Friday, May 10, 2013

Upcycled Frames; Mirrors, Magnet Boards, Jewelry Displays, Cork Boards

Here are some fun projects with frames...
 
See how to make these Magnet Boards from picture frames
 


Saturday, May 4, 2013

Polyurethane, Wax, or Oil...

Ok, so there's a lot of personal preferences when it comes to your finishing products.
Wax is very popular these day...
You can make your own tinted wax (by Pneumatic Addict Furniture), or use a shelf brand, or even a specialty. All personal preference and you will only know what you like after you try them.

 In my opinion, wax isn't always the best choice for a protective finish because it doesn't provide a significant protective barrier for wood against heat, water, or chemical spills, like that accidental spill of your favorite red wine, nail polish remover, whatever.
Also, wax is very soft and never dries to a hard finish, but it is a GREAT polisher (that will eventually need to be reapplied, especially if it's on the top of something that gets quite a bit of use).
 
Think of car wax, it wears off but looks very nice when first applied and buffed to a beautiful sheen. 
 
And never put wax on a piece of furniture that will get direct sun light, or set a hot coffee cup on it, as it could melt and get sticky. Wax looks fabulous on bare wood that will get little use.
 
Personally, I like polyurethane on my painted pieces because I generally like to make furniture that gets used. Polyurethane dries to a hard, protective layer on your piece so it's much more durable than wax. I usually use three coats (4 on the top because it gets more use) and it comes in satin, semi-gloss, and glossy, interior and exterior, and in a spray can for those hard-to-reach, or small, detailed areas. The problem with poly is that you need THIN coats because it will dry yellowish if it's too thick. It's better to have 3 thin coats than 1 thick one. If it yellows, you'll have to sand it off and try again.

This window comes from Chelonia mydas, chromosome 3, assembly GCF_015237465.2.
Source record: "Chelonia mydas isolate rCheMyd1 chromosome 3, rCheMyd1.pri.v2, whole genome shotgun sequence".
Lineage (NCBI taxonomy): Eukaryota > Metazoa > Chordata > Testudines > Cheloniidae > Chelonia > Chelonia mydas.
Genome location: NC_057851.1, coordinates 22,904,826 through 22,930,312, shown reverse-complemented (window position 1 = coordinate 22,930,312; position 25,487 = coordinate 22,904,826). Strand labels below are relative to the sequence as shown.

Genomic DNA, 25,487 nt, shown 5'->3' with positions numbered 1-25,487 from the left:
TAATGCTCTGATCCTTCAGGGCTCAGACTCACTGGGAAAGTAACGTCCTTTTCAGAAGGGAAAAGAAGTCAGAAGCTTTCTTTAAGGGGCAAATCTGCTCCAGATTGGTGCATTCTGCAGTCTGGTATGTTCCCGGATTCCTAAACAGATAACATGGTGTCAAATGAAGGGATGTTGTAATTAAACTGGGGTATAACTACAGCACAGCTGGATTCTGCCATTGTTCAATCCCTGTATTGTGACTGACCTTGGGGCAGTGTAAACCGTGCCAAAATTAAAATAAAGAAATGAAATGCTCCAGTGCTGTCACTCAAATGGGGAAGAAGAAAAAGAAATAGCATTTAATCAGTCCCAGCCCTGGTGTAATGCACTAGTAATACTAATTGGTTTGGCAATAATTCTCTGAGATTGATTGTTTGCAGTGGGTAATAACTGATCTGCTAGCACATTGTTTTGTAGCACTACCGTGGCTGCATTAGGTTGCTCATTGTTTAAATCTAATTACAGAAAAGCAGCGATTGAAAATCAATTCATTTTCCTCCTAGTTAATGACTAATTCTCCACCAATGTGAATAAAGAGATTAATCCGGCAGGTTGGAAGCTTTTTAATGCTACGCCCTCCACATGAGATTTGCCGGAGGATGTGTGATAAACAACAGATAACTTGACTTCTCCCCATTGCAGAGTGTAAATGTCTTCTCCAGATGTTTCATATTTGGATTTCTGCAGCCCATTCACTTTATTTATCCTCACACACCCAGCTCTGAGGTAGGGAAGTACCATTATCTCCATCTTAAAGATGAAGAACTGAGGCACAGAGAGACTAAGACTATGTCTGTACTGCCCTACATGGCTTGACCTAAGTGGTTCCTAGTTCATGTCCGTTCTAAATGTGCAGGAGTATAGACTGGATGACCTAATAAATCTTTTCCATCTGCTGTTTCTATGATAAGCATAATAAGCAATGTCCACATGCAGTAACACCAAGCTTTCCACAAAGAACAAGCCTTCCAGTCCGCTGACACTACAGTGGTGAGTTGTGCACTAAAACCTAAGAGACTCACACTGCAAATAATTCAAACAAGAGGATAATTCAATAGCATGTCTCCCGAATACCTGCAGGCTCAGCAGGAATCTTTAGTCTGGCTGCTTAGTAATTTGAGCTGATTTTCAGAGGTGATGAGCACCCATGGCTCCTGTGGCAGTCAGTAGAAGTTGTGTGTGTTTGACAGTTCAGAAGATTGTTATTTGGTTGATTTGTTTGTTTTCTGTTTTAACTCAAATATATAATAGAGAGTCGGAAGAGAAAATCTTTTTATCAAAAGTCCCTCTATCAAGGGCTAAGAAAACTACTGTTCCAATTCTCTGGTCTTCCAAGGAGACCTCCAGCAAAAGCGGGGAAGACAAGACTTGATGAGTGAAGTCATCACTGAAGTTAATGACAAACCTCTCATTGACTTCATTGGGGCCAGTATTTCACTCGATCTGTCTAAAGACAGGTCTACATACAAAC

If you're refurbishing two small pieces, try both and compare. It really is personal preference.
These three pieces have semi-gloss poly on flat paint. See the smooth sheen?
 
Oil is great on bare wood! It revives the natural color, cleans it, and makes it super pretty.
I've used these and have liked them all. Oil has to be reapplied most often because it soaks into the wood fairly quickly. A couple times a year (at least) to keep the wood shiny.
 
 I used it on this coffee table and you can really see how the dark wood cleans up and shines in these before and after photos. The grain of the wood is definitely appreciated more too.

What type of finish do YOU prefer?
 
 
 
 
 
 
 
 
 
 




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